Page images

Legate of Ravenna, sentenced 508 individuals,—7 to death, 13 to perpetual imprisonment and hard labour, 16 to the same punishment for twenty years, 4 for fifteen years, 16 for ten years, 3 for seven years, and so on. Two hundred were placed under surveillance, and subjected to the precetto politico of the first order. Those subjected to this preceto are bound not to quit the place of residence assigned them, to retire to their houses at nightfall, to present themselves every fortnight before the inspector of police, to prove to the satisfaction of the police that they have confessed once a month, and, for three days in every year, to go through certain spiritual exercises in a convent pointed out by the bishop.

During the pontificates of Pius VIII. and Gregory XVI., the same system of injustice and tyranny was pursued in the Legations, and the discontent and misery of the inhabitants more than once broke out in partial disturbances, which were promptly and bloodily repressed, either by the papal soldiers or by Austrian troops who came to their assistance.* In 1831, the Austrians occupied Romagna for five months; and, in 1832 and subsequently, for seven years, exhausting the resources of the country, and oppressing, torturing, and murdering the inhabitants. Military commissions superseded the courts of justice, and exceptional tribunals sat permanently, not to administer law, but as instruments of the vengeance of a foreign despotism. In 1831, the melancholy state of the Legations excited the attention and compassion of Europe; and, on the 10th May of that year, the representatives of the five great Powers addressed a memorandum to the Papal Government, strongly insisting upon the necessity of reform, and advising that concessions should be made, not only to the provinces in a state of disaffection, but to those also which had remained quiet. They further suggested the propriety of admitting laymen to administrative and judicial offices, of reforming the courts of judicature and the management of the finances, and of allowing the people to elect municipal councils, who should nominate provincial councils, by whom, in their turn, a supreme court should be elected, having its seat at Rome, and charged with the administration of the civil; military, and financial affairs of the whole country. In spite of this remonstrance, however, the Papal Government remained—as it has ever been incapable of improvement; resolved to stifle every manifestation of liberalism, and blindly determined to grant no reforms. In 1832, in reply to a deputation of citizens of the Legations, who had come to Rome to petition for a reform, a body of troops, chiefly composed of banditti, were collected by Cardinal Albani and let loose upon the Legations, where they sacked Cesena, and, at Forli, massacred a number of old men, women, and children. In that year also, the sect of the sanfedisti, a body of men drawn from the lowest ranks of society, and ready to lend themselves to any iniquity, was established in the Legations. They wore a uniform, and had the title of “Papal Volunteers.” Their special duty was to oppress, maltreat, and terrify the liberal party in every possible way; and the number of outrages and assassinations perpetrated by them, in the discharge of their infamous functions, must be counted by hundreds. They were assured of impunity, or at least of the slightest possible punishment, for every crime they might commit; for Cardinal Bernetti, the secretary of state, wrote a circular letter to the presidents of tribunals in the Legations, ordering that, whenever a person of known or suspected liberal opinions should be brought before them charged with any offence, the maximum penalty should be enforced against him ; but that when one of the Sanfedisti was convicted, the minimum punishment should be awarded.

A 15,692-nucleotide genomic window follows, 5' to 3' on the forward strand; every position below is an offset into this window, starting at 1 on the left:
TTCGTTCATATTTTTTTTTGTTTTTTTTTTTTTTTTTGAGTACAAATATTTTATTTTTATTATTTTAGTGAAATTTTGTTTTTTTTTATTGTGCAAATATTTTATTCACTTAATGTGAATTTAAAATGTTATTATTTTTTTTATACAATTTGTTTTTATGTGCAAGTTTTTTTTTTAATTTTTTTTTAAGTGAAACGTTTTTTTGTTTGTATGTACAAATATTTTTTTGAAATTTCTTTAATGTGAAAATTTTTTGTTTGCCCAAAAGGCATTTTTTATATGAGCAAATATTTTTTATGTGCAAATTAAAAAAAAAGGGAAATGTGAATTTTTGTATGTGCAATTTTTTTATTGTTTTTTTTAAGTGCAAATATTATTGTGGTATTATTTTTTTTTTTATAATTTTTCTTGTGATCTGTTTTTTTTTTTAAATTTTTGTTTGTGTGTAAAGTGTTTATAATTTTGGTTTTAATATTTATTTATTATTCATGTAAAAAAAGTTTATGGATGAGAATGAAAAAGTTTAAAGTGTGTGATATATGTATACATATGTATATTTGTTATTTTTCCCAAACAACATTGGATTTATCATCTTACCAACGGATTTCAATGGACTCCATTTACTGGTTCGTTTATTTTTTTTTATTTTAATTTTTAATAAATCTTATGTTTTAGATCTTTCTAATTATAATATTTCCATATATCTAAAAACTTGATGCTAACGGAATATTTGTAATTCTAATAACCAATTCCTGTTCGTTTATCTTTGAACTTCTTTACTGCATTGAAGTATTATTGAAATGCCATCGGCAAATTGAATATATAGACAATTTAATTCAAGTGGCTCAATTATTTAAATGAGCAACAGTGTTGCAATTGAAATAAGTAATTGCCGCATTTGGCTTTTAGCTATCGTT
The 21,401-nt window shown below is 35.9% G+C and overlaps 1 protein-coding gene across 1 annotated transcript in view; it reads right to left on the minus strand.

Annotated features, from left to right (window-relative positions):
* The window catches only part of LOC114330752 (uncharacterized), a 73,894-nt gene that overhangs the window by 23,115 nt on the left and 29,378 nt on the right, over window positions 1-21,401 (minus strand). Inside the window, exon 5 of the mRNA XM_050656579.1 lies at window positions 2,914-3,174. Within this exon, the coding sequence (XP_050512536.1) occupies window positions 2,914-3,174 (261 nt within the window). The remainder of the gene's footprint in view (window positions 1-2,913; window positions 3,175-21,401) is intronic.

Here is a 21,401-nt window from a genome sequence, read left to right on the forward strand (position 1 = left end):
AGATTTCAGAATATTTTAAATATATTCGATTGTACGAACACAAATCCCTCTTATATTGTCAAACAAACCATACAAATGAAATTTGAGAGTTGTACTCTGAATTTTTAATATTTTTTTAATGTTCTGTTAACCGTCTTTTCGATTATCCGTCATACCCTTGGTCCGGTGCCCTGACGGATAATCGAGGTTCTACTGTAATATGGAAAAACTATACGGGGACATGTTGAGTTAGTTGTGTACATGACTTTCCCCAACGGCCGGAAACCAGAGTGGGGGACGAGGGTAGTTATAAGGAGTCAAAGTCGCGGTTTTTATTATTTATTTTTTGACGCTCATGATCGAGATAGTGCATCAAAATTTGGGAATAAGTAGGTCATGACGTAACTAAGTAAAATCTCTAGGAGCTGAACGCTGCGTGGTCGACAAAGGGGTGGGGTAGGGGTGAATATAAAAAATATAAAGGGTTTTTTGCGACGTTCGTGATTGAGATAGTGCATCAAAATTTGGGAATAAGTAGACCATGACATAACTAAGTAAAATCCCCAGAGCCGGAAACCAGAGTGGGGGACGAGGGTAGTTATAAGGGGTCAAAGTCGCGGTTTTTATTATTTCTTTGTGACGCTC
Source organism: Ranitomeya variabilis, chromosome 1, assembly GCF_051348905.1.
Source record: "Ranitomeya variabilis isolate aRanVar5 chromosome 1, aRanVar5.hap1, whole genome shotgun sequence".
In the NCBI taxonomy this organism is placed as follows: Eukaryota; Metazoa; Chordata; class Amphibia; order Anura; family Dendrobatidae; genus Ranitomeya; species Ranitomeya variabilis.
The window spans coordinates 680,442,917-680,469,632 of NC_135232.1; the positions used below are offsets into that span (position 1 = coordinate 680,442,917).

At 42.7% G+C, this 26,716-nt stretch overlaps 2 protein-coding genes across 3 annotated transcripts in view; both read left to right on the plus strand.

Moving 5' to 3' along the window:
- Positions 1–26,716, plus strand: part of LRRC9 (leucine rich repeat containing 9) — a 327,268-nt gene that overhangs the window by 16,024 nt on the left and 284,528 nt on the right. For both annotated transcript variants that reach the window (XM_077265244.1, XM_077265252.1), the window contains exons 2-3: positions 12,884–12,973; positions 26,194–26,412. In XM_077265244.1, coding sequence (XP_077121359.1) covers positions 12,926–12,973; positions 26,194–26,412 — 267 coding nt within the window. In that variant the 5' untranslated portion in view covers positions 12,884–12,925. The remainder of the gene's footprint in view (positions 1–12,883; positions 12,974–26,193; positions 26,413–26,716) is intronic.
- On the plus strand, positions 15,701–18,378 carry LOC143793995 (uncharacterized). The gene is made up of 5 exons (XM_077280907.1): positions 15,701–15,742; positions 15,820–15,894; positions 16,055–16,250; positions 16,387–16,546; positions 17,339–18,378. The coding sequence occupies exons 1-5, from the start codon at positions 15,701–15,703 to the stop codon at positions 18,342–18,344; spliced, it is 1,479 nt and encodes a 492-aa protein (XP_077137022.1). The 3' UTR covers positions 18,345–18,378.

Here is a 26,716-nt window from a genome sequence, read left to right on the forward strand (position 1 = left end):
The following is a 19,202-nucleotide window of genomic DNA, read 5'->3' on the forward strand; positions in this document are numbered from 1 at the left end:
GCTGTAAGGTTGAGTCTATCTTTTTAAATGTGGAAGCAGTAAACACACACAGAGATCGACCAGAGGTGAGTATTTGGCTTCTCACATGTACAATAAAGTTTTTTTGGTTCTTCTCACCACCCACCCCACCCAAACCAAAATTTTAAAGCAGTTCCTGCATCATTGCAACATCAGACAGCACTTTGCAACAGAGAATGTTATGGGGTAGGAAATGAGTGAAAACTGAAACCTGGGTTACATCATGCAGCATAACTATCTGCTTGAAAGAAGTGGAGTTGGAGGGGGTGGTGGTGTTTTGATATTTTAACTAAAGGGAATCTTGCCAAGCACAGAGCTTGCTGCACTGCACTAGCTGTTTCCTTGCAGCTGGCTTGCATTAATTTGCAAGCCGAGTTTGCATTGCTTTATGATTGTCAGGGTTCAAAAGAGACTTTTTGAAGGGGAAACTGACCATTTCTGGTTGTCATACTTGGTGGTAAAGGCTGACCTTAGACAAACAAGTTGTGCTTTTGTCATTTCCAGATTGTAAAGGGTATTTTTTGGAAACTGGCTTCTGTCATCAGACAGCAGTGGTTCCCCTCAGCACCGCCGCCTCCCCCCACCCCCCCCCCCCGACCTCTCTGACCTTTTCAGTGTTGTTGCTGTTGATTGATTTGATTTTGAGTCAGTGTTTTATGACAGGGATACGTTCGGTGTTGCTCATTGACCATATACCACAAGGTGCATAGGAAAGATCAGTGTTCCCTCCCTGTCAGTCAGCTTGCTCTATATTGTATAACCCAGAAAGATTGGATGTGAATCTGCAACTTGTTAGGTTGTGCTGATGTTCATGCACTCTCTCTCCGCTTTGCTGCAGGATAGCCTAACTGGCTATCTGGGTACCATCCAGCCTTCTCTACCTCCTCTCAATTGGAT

* The second paragraph of the eloquent Manifesto, addressed, in 1845, by the inhabitants of the Roman States, to the Princes and Nations of Europe, contains a graphic description of their sufferings at this time.